Monday, October 11, 2010

Something about Takaful

1. What is the meaning of Takaful?Takaful is a Shariah-compliant insurance. The word ‘takaful’ is derived from an Arabic word which means ‘joint guarantee’, whereby a group of persons agree to jointly guarantee among themselves against a defined loss. Participants contribute a sum of money into a common fund, which will be used to mutually assist the members against a defined loss or damage.

2. What is the meaning of Wakalah?Under the wakalah (agency) model, a representative is appointed to undertake transactions on another person's behalf. The takaful operator earns a fee for services borne by the participants. The fee may be varied based on the performance of the takaful operator.

3. What is the meaning of Mudarabah?
Mudarabah (trust financing/profit sharing) is an investment partnership, whereby the investor (the rab al maal) provides capital to the entrepreneur (the mudarib) in order to undertake a business or investment activity. While profits are shared on a pre-agreed ratio, losses are borne by the investor alone. The mudarib loses only his share of the expected income.

The investor has no right to interfere in the management of the business, but he can specify conditions that would ensure better management of his money. In this way Mudarabah is sometimes referred to as a sleeping partnership.

A joint Mudarabah can exist between investors and a bank on a continuing basis. The investors keep their funds in a special fund and share the profits before the liquidation of those financing operations that have not yet reached the stage of final settlement. Many Islamic investment funds operate on the basis of joint Mudarabah.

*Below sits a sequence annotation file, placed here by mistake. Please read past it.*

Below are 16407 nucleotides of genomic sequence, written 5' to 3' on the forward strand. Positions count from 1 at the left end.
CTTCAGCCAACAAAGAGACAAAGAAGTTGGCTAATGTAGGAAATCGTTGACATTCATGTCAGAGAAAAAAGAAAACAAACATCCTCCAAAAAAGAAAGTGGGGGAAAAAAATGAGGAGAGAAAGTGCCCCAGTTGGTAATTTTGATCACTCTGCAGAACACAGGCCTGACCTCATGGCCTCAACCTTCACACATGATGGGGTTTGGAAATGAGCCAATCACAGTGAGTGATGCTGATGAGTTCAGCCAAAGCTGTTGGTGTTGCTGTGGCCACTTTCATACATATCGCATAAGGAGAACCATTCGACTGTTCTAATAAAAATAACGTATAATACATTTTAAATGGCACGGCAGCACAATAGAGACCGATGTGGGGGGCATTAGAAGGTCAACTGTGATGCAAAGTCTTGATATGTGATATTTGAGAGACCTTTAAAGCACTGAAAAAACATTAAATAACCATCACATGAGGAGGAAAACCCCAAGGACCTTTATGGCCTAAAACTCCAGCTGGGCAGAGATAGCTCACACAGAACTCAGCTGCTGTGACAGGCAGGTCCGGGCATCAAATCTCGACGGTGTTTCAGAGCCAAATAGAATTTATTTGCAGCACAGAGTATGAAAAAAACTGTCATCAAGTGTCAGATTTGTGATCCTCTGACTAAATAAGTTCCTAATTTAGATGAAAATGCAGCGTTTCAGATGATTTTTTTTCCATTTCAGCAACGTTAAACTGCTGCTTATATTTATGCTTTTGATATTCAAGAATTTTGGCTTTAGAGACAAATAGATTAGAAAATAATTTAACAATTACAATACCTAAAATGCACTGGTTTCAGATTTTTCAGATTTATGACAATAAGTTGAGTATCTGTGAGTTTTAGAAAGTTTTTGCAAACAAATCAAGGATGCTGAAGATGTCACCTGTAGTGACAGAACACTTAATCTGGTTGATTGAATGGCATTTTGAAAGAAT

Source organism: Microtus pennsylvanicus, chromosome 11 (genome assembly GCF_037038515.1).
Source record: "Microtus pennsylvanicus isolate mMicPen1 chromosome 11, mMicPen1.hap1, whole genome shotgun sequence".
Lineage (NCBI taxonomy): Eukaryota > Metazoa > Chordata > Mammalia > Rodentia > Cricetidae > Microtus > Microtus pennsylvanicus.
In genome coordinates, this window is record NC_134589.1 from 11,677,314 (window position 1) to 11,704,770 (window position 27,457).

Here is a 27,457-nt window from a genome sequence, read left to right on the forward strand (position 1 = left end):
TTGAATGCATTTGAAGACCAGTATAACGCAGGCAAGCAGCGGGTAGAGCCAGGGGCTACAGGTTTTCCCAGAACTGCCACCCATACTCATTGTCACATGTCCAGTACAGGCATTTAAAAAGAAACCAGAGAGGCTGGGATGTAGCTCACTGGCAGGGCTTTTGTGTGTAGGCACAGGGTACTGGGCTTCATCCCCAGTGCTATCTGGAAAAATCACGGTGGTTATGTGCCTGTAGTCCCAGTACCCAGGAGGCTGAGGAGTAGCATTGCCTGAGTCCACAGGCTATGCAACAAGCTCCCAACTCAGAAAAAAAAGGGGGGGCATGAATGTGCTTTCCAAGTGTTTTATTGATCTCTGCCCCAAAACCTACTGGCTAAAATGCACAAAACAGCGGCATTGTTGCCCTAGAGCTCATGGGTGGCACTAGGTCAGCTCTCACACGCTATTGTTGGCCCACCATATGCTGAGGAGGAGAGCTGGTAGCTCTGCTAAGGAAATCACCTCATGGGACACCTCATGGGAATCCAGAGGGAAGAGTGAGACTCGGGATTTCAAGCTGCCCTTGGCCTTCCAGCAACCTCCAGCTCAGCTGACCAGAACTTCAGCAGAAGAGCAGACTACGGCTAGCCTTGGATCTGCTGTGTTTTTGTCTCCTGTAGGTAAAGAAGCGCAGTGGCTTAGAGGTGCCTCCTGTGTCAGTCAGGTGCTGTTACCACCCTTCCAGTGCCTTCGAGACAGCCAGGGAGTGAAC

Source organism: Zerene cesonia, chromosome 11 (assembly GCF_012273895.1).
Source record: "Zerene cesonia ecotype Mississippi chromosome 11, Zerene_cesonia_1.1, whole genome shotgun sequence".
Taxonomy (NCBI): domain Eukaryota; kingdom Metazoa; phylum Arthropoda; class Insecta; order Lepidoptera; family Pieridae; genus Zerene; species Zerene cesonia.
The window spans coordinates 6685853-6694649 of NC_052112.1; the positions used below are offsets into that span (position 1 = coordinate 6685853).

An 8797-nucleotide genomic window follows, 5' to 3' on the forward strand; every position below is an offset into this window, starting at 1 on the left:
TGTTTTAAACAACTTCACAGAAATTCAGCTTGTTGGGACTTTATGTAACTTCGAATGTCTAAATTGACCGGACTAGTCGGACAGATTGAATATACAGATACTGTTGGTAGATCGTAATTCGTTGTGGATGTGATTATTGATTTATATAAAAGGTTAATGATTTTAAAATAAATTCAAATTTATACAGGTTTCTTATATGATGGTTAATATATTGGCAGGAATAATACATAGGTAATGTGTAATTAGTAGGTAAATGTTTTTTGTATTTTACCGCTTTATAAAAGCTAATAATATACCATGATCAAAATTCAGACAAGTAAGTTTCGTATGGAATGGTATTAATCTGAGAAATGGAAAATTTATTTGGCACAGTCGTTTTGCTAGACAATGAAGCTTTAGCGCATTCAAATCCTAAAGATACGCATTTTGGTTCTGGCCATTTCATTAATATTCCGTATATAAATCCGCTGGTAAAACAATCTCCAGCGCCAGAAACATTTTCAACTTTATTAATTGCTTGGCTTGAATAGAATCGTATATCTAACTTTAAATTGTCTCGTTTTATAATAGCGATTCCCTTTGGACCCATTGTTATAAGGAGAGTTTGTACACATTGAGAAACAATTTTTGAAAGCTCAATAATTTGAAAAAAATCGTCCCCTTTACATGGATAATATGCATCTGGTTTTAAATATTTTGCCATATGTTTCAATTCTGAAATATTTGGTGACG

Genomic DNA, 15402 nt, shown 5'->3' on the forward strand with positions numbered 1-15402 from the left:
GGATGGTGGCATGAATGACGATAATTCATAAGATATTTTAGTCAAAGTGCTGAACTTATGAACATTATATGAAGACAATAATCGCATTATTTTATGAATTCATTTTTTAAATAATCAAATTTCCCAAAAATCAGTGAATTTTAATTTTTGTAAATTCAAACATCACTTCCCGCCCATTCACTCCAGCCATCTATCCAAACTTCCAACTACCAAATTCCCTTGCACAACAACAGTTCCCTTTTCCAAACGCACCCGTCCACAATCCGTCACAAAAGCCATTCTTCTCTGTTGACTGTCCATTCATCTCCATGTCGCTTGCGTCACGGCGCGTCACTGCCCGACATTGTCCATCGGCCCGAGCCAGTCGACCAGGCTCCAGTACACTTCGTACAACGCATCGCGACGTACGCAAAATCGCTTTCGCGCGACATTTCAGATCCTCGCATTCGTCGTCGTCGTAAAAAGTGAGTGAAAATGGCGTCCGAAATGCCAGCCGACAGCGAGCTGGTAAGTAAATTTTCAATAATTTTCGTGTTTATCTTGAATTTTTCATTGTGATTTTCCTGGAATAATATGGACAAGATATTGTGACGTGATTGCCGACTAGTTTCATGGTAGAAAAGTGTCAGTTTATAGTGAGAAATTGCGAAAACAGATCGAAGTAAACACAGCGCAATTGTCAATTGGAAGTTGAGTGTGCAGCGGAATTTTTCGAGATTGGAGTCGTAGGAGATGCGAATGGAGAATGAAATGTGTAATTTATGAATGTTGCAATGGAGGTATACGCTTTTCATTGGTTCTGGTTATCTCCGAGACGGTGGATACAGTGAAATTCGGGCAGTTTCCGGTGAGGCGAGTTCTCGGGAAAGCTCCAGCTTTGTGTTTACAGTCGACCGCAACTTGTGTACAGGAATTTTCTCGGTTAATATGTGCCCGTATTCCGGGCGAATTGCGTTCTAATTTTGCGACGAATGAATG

4. What is the meaning of Tabarru?
Tabarru’ (takaful donation) is a contract where a participant agrees to donate a pre-determined percentage of his contribution (to a Takaful fund) to provide assistance to fellow participants. In this way he fills his obligation of joint guarantee and mutual help should another participant suffer a loss. This concept eliminates the element of gharar from the Takaful contract.

5.How is Takaful different from the contemporary insurance contract?Takaful is founded on the co-operative principle and on the principle of separation between the funds and operations of shareholders, thus passing the ownership of the Takaful (Insurance) fund and operations to the certificate holders. The contributions collected from the certificate holders are considered as donations and they constitute the Takaful fund from which all claims are reimbursed. At the end of each financial year, after deduction of expenses, any remaining cash surplus will not be retained by the Takaful Operator or its shareholders, but returned to the certificate holders in the form of cash dividends or distributions. In this respect, Takaful business is different from the conventional insurance in which the certificate holders, rather than the shareholders, solely benefit from the profits generated from the Takaful and Investment assets.

6. Can non-Muslims join Takaful?Yes. Takaful is a Shariah-compliant insurance open to both Muslim and non-Muslim participants. They must agree to and abide by the terms and conditions of the contract that are based on the rules of Shariah.

Monday, April 12, 2010